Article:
Energy-efficient light bulb production could take a major hit

March 28, 2019 by  
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The production of energy-efficient light bulbs could be hurt by a new proposal. The Trump administration is looking to get rid of Obama-era laws that encouraged companies to make energy-efficient bulbs. If the regulations are rolled back, experts warn that less-efficient bulbs will increase energy bills and lead to additional pollution. The bulbs in question were not originally included in President George W. Bush’s 2007 law, which pushed for more LED bulbs . These products include decorative globes, often put on display in bathrooms, three-way bulbs and candle-shaped light sources. In total, these products make up around 2.7 billion bulbs on the market today. Related: This high-tech LED lighting could grow veggies in space The Obama administration attempted to place these specialty items under the 2007 regulations. But companies objected to the move and sued the government. According to  NPR , President Trump hopes to reverse the Energy Department’s position on the matter by not requiring specialty companies to follow the same energy standards as other bulbs. Experts, like Alliance to Save Energy’s Jason Hartke, believe the move does not make sense. Not only do these energy wasting bulbs drive up utility costs, but they are also terrible for the environment. In order to produce these specialty items, companies will have to waste enormous amounts of coal-powered energy for products that are inferior. “I just don’t understand the rationale behind trying to turn back the clock,” Hartke shared. “There aren’t many people out there clamoring for outdated light bulbs that use four or five times as much energy.” At the end of the day, the issue will likely end up in court, where a panel of judges will decide if rolling back energy policies is legal. Opponents of the move argue that the Department of Energy cannot reverse policies when it comes to energy standards. While the government and environmentalists battle it out in court, people within the lighting industry claim that they have no interest in producing bulbs that are not energy-efficient. The industry knows that efficient light bulbs are the future and that consumers want products that are both good for the environment and their pocketbook. + Department of Energy Via NPR Image via Geoffrey A. Landis and Kotivalo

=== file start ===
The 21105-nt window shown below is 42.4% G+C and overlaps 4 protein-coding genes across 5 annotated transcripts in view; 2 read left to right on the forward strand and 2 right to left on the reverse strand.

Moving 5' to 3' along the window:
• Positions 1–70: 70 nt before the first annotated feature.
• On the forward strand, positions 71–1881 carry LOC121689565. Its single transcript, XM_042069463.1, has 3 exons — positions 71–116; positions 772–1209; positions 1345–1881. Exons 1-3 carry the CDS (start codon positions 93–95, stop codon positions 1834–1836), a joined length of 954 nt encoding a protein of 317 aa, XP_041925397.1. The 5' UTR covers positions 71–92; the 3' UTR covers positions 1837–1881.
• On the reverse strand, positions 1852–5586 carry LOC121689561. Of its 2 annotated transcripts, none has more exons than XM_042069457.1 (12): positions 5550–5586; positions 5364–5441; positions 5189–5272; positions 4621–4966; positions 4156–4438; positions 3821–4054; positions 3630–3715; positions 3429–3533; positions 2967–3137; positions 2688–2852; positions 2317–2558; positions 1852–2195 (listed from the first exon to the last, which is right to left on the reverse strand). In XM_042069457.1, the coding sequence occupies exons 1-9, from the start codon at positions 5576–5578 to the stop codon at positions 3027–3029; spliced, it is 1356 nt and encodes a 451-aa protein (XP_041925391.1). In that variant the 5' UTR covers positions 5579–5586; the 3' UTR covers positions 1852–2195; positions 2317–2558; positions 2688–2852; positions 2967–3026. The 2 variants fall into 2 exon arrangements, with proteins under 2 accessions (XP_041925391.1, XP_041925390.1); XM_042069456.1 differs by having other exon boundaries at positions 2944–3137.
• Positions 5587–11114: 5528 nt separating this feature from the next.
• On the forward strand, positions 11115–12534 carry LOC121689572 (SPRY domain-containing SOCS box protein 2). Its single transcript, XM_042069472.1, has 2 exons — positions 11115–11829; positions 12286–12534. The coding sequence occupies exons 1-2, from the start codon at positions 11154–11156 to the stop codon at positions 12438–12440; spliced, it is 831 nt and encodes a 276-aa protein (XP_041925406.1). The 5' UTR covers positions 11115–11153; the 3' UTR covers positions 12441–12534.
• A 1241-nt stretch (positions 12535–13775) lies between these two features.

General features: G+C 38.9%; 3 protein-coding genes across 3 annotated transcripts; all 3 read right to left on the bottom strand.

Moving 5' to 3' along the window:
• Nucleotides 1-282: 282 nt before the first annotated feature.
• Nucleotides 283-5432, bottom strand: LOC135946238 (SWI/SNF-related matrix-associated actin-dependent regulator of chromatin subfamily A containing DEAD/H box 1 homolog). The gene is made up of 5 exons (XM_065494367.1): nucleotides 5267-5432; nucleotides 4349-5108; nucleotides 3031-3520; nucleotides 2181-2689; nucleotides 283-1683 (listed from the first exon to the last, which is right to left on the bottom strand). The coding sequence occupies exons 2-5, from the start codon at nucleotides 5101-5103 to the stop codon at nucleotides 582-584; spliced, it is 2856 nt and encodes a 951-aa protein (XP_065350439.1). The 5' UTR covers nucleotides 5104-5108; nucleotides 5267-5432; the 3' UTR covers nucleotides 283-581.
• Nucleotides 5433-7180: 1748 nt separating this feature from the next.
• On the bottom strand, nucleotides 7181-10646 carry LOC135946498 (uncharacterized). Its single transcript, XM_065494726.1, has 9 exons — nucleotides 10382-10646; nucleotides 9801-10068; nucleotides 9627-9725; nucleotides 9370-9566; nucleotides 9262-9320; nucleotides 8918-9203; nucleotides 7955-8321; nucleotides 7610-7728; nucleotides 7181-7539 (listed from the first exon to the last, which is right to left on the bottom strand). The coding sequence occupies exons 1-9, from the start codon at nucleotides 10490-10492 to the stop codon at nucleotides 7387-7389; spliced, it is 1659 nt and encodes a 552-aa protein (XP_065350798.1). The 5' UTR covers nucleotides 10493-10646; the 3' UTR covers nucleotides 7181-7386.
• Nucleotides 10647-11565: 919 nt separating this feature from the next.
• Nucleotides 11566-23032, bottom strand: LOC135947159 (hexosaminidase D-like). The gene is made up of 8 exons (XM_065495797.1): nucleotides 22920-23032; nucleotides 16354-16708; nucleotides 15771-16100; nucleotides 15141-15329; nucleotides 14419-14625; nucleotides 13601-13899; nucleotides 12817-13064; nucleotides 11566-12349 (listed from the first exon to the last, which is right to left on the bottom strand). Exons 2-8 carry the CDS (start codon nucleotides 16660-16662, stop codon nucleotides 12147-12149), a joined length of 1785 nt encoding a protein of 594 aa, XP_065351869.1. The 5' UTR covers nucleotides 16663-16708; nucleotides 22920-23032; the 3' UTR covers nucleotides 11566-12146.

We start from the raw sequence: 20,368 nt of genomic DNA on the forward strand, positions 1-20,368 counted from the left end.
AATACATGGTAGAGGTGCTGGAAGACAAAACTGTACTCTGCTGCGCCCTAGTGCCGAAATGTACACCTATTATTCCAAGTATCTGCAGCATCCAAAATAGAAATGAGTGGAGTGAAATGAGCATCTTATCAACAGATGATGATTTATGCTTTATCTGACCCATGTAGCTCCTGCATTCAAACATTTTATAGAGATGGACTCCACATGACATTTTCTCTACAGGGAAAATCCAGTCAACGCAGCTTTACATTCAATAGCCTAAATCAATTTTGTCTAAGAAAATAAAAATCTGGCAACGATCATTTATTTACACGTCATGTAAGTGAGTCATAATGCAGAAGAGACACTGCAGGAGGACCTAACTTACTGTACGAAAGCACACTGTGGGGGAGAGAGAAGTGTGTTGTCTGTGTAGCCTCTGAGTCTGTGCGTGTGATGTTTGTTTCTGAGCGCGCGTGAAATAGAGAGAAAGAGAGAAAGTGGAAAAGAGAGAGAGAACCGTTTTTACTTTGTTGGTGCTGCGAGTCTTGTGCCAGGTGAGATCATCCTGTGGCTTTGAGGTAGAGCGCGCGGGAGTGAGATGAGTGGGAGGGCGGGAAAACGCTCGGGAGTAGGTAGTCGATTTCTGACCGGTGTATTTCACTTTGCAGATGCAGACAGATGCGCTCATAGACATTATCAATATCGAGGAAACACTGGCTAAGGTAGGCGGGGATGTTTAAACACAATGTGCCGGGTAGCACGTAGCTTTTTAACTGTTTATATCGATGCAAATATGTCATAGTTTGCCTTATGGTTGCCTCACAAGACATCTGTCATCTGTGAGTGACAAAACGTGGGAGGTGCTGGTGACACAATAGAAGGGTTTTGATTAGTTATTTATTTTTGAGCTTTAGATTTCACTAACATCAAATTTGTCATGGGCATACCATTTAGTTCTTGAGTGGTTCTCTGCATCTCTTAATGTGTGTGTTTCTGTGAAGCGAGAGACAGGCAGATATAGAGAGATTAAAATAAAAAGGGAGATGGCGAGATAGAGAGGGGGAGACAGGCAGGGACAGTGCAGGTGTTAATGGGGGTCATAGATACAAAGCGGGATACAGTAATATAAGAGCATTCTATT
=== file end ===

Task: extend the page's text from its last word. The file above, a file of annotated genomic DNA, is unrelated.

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Energy-efficient light bulb production could take a major hit

160-square-foot off-grid Elsewhere Cabin invites us all to live a little simpler

March 28, 2019 by  
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When it comes to tiny dwellings, we’ve seen everything from luxury homes to floating abodes, but when it comes to truly minimal living, the Elsewhere Cabin is the epitome of simple, functional design. Designed by Seattle-based architect Sean O’Neill , the Elsewhere Cabin is a 160-square-foot tiny cabin that is completely off-grid, and features a 10 inch folding wooden wall that allows the living space to expand out into an open-air porch. O’Neil designed the cabin at the request of Austin-based vacation rental company, Elsewhere. The company was looking to expand their property offerings with minimalist cabins for guests that were looking for a serene place to disconnect from urban life. As per Elsewhere’s request, the cabin can operate completely off-grid. Solar panels generate enough power for lighting, hot water and wifi. Related: A remote, off-grid cabin is elevated off the forest floor with log columns Using the company’s location as inspiration, O’Neil’s inspiration behind the cabin design was to recreate the feeling of sitting on a Texas porch. Long used to cool down during the searing hot days of summer or finding protection from the rain, porches are magnets for entertaining guests, dining al fresco or simply sitting and soaking up the beautiful views. To bring this inspiration to fruition, the architect created a 10 inch wall that folds out from the main structure to create a large open-air porch. The rest of the tiny cabin is a minimalist design. Clad in charred cedar siding, the jet black exterior blends into any natural habitat. On the inside, natural Chilean pine plywood line the walls, ceiling and flooring. Behind the folding wall is the main living space, comprised of custom-made furniture that was designed to be space efficient and multi-functional. For example, in the living room, one singular surface transitions easily from a desk to a sofa to a kitchen counter. The home has all of the basic amenities including a small kitchen that is equipped with all of the basics, a sink, countertop, stove top burners, etc. There is a bathroom, complete with a waterless toilet , as well as a shower and sink that draw water from an on-board water tank. The sleeping loft is located on the upper level, made possible by the pitched roof. + Elsewhere Retreats Via Dwell Photography by Sean O’Neill